Pregnant and breastfeeding women get a lot of advice from just about everyone on just about everything– what to eat, medications to avoid, how much exercise they should do. When it comes to their jobs, though, the advice seems to dry up. That’s because occupational exposure limits are based on studies of healthy, non-pregnant workers and many early studies of occupational hazards were limited to men. These recommended exposure limits might not be sufficient to protect a developing fetus. We are trying to find out whether things people were exposed to at work like chemicals, noise, shift work, radiation, or germs affect their pregnancy outcomes and health of their children. One of the outcomes we study is birth defects.
Birth defects affect 1 in 33 births in the United States. They are a leading cause of infant death, and can result in disabilities lasting a lifetime. One of the big challenges in studying birth defects is that there are really 3 people involved: mom, dad, and the baby. A chemical could damage either parent’s reproductive system before conception, which might cause harm to the fetus; a chemical could change the mother’s body in a way that harms the fetus, such as reducing the amount of certain nutrients in her blood; or a chemical could pass through the placenta and directly affect the fetus. Also, anyone who lives in the household could bring hazardous chemicals home on their skin, shoes, and clothes.
How are we studying birth defects and occupation?
In order to untangle all these possible routes of exposure, we need to compare a lot of families. Although birth defects are not uncommon, specific types of defects are much rarer; that means we need to study thousands of pregnancies. We worked with the National Birth Defects Prevention Study (www.nbdps.org), one of the largest studies of birth defects in the United States. This study is coordinated by CDC’s National Center for Birth Defects and Developmental Disabilities together with birth defects registries from ten states. Mothers of infants with and without birth defects were asked many questions about their health, lifestyle, diet, and family history of diseases. They also told us what they did at their jobs before and during pregnancy.
We worked with expert industrial hygienists to estimate exposure to chemicals based on the moms’ detailed job descriptions. This kind of exposure assessment is very time-consuming, but it is the most accurate way to estimate exposures when we don’t have direct measurements from a workplace. Most of the time, people don’t know or remember all the chemicals they are exposed to–or they can’t estimate how much of a chemical they might be exposed to, because they don’t know enough about the ventilation or other engineering controls in their workplaces.
Using the experts’ estimates of exposure intensity and frequency, we can put the moms into groups that have lower and higher exposure during the most important time periods for a developing fetus. We can then compare mothers of babies with and without birth defects to see if they differ in how much, or how often, or when they were exposed to hazardous chemicals.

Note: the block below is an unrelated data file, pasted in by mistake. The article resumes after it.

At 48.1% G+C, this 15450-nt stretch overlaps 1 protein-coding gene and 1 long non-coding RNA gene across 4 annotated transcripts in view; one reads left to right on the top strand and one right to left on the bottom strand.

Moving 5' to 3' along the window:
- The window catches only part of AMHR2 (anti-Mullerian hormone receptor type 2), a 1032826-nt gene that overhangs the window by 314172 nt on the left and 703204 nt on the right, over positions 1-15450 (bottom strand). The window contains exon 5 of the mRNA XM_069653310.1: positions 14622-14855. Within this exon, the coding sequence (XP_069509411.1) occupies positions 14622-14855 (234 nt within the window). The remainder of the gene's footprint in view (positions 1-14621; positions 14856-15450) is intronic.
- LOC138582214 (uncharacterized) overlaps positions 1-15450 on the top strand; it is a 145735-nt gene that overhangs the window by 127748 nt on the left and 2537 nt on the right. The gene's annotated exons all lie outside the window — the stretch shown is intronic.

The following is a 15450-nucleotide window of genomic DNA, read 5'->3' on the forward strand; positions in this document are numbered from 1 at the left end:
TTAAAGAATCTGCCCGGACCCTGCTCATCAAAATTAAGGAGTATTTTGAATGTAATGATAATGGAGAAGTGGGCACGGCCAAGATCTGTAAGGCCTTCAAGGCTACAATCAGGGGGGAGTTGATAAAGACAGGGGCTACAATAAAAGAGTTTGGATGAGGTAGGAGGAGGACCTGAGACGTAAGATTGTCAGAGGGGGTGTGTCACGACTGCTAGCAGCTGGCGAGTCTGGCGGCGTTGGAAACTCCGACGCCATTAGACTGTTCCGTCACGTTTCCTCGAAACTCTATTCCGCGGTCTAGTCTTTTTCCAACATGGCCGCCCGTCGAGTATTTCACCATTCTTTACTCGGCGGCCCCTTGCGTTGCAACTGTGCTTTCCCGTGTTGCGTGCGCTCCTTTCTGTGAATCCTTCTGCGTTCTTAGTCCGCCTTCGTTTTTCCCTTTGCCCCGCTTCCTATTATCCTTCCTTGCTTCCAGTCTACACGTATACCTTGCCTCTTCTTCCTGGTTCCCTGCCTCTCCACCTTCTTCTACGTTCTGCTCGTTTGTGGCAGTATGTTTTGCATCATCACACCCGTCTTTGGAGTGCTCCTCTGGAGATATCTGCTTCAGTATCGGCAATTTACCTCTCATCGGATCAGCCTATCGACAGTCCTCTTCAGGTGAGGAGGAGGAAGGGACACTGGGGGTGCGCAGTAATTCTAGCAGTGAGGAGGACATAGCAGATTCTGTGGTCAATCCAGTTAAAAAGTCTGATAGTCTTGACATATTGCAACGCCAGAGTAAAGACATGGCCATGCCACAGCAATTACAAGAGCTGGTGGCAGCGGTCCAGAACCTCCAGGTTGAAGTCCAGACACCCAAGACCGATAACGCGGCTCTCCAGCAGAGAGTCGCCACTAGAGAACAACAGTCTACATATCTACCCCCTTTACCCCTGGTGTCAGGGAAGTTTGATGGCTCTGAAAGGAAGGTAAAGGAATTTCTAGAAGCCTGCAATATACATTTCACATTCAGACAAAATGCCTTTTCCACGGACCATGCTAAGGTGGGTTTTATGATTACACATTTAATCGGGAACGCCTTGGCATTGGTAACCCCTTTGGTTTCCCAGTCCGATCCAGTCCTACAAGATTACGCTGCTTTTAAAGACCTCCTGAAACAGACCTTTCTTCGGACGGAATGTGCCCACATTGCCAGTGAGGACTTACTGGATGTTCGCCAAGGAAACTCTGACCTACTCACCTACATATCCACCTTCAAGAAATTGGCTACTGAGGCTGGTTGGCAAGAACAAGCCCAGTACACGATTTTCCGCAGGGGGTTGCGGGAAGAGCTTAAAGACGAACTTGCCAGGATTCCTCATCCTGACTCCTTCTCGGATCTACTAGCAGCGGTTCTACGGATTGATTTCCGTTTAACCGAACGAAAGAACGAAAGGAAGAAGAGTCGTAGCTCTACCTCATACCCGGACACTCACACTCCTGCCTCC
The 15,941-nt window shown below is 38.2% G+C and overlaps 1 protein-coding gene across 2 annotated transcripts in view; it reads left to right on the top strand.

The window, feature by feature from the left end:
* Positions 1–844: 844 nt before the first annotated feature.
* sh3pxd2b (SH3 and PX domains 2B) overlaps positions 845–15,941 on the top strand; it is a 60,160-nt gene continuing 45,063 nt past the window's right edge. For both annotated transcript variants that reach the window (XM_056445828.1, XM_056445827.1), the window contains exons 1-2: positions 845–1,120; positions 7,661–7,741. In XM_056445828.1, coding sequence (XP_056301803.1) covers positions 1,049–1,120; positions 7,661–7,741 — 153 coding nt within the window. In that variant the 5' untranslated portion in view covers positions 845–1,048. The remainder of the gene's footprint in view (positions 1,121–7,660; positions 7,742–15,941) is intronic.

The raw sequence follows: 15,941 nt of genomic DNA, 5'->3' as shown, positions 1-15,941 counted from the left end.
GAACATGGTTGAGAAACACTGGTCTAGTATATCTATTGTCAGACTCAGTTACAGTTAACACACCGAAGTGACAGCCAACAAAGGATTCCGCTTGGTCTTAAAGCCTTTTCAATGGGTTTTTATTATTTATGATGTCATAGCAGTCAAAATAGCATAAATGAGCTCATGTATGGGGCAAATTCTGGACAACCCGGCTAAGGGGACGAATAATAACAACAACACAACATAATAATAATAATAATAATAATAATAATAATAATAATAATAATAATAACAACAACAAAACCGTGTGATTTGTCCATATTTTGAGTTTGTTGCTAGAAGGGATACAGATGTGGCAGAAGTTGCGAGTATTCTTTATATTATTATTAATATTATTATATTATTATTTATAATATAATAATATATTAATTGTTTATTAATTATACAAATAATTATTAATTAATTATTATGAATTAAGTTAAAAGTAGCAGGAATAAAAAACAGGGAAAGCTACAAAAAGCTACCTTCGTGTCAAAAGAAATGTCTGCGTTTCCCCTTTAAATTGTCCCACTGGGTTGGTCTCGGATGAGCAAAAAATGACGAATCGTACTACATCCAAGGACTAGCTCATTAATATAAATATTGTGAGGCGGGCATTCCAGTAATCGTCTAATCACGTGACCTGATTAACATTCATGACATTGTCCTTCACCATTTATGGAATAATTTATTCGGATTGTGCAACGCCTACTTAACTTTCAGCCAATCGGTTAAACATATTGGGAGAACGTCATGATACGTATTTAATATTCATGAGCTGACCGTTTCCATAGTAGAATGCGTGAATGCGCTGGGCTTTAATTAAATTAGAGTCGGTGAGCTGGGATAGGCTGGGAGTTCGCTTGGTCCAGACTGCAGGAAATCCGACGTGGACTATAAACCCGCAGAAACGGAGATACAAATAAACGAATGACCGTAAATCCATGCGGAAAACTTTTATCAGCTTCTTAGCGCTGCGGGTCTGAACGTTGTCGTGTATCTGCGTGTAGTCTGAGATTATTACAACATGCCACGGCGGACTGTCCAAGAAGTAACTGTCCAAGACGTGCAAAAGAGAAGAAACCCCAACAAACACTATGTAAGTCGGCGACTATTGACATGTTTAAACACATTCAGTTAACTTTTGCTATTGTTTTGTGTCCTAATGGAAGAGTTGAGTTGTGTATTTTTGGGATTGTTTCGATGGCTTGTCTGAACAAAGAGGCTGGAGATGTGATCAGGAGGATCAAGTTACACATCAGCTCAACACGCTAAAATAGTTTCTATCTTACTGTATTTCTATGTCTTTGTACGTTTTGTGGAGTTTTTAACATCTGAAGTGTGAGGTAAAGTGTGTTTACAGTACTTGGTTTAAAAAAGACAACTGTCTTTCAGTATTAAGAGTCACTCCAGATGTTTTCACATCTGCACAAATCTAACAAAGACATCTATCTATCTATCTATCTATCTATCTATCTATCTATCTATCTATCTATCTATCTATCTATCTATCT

Our recent research on occupational exposures and birth defects
With our collaborators from the National Birth Defects Prevention Study, we’ve studied whether pesticides, polycyclic aromatic hydrocarbons (PAHs, chemicals made when carbon-based substances burn), and certain chlorinated solvents are associated with several different birth defects. Recently, we found that exposures to fungicides, insecticides, and herbicides were not linked to most congenital heart defects, but a few rare heart birth defects were linked to specific patterns of pesticide exposure. For example, mothers of children with a condition called Hypoplastic Left Heart Syndrome (HLHS) were 5 times as likely to be exposed to high doses of both insecticides and herbicides compared to mothers of children without birth defects. There weren’t very many children with HLHS to compare, though, so other factors that differed between exposed and unexposed women may have contributed to HLHS (like differences in family history of heart defects or mom’s age). Also, we don’t know yet which specific insecticides and herbicides are linked to HLHS. These are things we are continuing to investigate.
As we learn more about how workplace exposures affect pregnancy, we share this information with other researchers by publishing scientific papers in peer-reviewed journals. We also share this information with the public on the Reproductive Health and the Workplace Topic Page.
We would like to hear from you, too. What kind of information or resources on workplace safety during pregnancy would be helpful to you as an employee, employer, health and safety officer, or healthcare provider?
Carissa M. Rocheleau, PhD
Dr. Rocheleau is an epidemiologist in the NIOSH Division of Surveillance, Hazard Evaluations and Field Studies.